Are electric vehicles really greener?

At the point of production, EVs have a larger carbon footprint than ICE cars. PHOTO: ST FILE

SINGAPORE - Electric vehicles (EVs) are cleaner and quieter where they matter - in densely built-up areas where there is close interaction between vehicles and people.

But what about on the whole? Are EVs really better for the environment when you take into account things like power generation and manufacturing processes?

You might have heard differing views, with some asserting that EVs are no better, or even worse, than equivalents driven by internal combustion engines (ICE).

Well, the Wall Street Journal commissioned the University of Toronto to get to the bottom of the issue. And the findings, released in March, are surprising.

At the point of production, EVs have a larger carbon footprint than ICE cars. This is mostly because lithium-ion batteries are rather resource-intensive.

To be precise, a mid-sized electric sedan emits 12.2 tonnes of CO2 when produced, compared with 7.4 tonnes for an ICE rival.

After about 8,000km of use, the EV emits 12.8 tonnes of CO2, compared with 9.2 from the ICE car.

And at the 16,500km mark - clocked annually by the average family car in Singapore - the EV is responsible for 13.4 tonnes of carbon, versus 11 tonnes by the ICE vehicle.

The two reach parity at around 33,300km, or double what the average family car clocks here.

And at 49,500km - a distance clocked each year by many taxis and private-hire cars - the EV pulls ahead with 15.9 tonnes of CO2, versus the ICE's 18.3 tonnes.

By 165,000km - the distance clocked by the average family car over 10 years - the EV is responsible for 24.4 tonnes of CO2, versus 43.6 tonnes by the ICE rival.

The study also found that for the United States to meet goals set in the Paris Agreement, all cars will have to be electric by 2035.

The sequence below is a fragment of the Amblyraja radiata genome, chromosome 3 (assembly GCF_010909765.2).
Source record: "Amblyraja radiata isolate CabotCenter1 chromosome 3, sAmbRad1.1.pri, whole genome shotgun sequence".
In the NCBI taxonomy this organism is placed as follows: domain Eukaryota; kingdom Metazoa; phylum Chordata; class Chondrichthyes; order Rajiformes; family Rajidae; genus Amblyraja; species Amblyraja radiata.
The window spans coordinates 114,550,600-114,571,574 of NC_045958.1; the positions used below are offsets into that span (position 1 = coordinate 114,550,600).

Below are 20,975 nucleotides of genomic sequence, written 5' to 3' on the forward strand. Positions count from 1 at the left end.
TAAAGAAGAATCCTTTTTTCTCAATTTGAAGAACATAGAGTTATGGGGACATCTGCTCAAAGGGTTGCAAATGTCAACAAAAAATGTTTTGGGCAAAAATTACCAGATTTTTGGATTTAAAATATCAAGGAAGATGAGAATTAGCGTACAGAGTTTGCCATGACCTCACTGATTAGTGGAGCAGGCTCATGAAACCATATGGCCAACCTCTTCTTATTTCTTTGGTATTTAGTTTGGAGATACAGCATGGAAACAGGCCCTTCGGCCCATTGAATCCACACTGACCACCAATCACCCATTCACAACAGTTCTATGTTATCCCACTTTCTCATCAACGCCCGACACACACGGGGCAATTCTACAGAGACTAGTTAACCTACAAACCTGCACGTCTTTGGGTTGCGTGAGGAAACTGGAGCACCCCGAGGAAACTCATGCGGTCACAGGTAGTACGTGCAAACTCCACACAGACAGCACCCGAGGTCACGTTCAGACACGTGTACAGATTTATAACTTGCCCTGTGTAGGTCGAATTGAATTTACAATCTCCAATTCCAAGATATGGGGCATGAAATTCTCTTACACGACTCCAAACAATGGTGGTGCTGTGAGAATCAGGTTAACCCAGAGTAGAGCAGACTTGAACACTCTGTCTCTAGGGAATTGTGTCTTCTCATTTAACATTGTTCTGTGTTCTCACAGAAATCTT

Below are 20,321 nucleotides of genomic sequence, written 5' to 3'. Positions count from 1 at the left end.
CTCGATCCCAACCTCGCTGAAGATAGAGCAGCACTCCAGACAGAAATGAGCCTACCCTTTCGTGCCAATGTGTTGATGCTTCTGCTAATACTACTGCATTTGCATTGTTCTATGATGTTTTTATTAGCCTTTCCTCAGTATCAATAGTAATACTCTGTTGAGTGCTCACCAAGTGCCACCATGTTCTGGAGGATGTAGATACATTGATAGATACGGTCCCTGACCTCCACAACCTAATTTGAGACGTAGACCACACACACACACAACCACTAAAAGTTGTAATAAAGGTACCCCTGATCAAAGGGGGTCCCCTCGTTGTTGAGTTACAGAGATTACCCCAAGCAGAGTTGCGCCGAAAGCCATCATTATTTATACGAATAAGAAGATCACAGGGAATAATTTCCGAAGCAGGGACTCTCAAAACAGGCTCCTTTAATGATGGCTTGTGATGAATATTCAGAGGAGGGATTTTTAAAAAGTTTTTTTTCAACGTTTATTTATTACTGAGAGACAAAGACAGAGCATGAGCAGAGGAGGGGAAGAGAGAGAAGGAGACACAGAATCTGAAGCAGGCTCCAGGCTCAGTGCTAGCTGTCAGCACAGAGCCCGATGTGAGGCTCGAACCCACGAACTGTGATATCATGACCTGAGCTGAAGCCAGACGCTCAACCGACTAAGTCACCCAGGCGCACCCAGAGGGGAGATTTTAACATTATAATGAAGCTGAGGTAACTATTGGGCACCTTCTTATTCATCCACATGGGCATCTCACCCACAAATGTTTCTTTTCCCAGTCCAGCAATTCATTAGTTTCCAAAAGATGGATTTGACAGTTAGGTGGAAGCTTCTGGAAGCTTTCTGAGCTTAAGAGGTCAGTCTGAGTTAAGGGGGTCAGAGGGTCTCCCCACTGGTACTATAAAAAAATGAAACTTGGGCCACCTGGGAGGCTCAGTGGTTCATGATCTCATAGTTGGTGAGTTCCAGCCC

Is that the only way to limit global temperatures from rising by more than 2 deg C in this century? Actually, the study found that going full electric is not the only way.

An alternative would be to promote EVs alongside strategies such as reducing vehicle size and weight, improving efficiency and cutting down on mileage clocked.


In Singapore, converting all light vehicles to electric propulsion would result in a reduction of 1.5 million to two million tonnes in emissions per year, former Transport Minister Ong Ye Kung said last month.

This translates to a reduction of just around 4 per cent of Singapore's total emissions.

While not insignificant, it is not a huge figure. This is because heavy vehicles such as lorries and buses contribute significantly to emissions.

If these vehicles can run on battery power, the nationwide reduction in emissions would be larger.

Industries remain the largest contributor to emissions here, with one of the biggest culprits being the petrochemical sector. The country's constant drive for urban renewal is also responsible.

Hence, for a double-digit reduction in emissions, Singapore must wean itself off oil-based industries and adopt a longer-term strategy in land use and urban redevelopment.

As for the University of Toronto study, there was no mention of issues such as battery degradation and battery recycling.

Today's ICE vehicles are highly recyclable, but the recycling of EVs is still at its early stages.

Battery degradation is another issue which requires a closer look.

If an EV's battery has to be replaced once in its lifetime, the resources and emissions involved will be substantially higher than the figures arrived at by the university.

This is another reason battery-swopping schemes should not be encouraged. They are resource-intensive, requiring up to two batteries a vehicle on the road.

The way to go is still to roll out a comprehensive and affordable charging network. If charging is costly or inconvenient, motorists are likely to stick to or revert to ICE cars.

A study by the University of California in April found that around a fifth of EV owners in California - seen to be the most EV-friendly state in the US - had gone back to ICE cars because they found charging to be inconvenient.

On this front, Singapore's aim to have 60,000 public charging points by 2030 is encouraging.

But average charging rates have to come down. They are currently nearly double the household electricity rate, making it uneconomical for EV owners who do not have access to home-based charging.

If we are really serious about converting a huge portion of our cars to electric, this has to change.

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